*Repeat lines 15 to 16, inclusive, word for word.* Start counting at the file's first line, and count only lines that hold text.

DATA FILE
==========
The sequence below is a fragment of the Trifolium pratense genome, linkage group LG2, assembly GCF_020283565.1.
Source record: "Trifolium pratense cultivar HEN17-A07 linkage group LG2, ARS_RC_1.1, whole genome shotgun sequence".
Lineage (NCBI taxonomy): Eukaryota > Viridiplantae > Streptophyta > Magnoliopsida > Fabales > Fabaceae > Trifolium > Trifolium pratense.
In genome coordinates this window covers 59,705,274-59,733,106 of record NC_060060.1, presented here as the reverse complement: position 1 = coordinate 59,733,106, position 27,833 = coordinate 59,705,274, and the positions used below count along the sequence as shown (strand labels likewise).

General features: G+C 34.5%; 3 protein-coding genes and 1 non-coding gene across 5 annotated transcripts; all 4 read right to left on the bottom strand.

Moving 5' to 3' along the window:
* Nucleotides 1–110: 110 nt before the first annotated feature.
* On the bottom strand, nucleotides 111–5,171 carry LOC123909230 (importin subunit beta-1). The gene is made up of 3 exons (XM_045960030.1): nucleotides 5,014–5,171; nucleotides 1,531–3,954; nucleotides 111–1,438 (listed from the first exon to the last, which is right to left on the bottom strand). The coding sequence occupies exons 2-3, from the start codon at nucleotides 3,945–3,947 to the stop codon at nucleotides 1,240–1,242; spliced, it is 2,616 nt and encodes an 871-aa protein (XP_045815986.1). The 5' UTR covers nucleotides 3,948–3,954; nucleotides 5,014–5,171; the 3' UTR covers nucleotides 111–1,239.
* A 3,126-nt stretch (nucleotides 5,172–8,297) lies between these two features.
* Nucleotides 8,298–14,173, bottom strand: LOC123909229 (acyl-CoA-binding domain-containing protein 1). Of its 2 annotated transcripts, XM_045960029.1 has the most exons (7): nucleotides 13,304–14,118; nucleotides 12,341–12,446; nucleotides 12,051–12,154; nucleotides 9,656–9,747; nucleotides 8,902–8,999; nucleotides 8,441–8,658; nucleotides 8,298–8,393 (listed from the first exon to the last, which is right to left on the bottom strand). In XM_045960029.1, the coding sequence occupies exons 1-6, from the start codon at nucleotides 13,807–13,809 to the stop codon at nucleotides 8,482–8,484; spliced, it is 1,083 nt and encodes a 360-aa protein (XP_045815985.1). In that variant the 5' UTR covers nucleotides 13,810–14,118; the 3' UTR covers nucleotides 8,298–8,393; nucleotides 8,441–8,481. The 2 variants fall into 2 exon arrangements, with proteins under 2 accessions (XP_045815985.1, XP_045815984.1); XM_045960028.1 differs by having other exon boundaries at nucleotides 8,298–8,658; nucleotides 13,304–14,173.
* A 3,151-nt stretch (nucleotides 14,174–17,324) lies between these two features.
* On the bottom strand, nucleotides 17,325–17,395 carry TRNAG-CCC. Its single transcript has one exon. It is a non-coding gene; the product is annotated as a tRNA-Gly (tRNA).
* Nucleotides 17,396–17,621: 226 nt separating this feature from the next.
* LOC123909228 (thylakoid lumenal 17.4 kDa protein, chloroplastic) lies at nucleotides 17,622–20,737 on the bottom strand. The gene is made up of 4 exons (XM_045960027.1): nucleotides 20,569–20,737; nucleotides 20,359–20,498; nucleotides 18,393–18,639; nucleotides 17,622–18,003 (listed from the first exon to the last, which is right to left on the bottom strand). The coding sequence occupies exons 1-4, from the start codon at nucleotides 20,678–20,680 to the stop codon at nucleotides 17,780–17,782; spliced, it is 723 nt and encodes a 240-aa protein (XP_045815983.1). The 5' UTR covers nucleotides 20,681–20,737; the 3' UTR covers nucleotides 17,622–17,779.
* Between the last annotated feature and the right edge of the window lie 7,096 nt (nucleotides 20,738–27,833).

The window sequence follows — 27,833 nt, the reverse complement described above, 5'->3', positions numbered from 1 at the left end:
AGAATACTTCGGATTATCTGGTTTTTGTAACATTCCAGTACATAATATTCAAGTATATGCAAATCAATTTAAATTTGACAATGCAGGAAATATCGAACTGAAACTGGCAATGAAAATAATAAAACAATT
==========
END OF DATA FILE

* Between the last annotated feature and the right edge of the window lie 7,096 nt (nucleotides 20,738–27,833).

The window sequence follows — 27,833 nt, the reverse complement described above, 5'->3', positions numbered from 1 at the left end: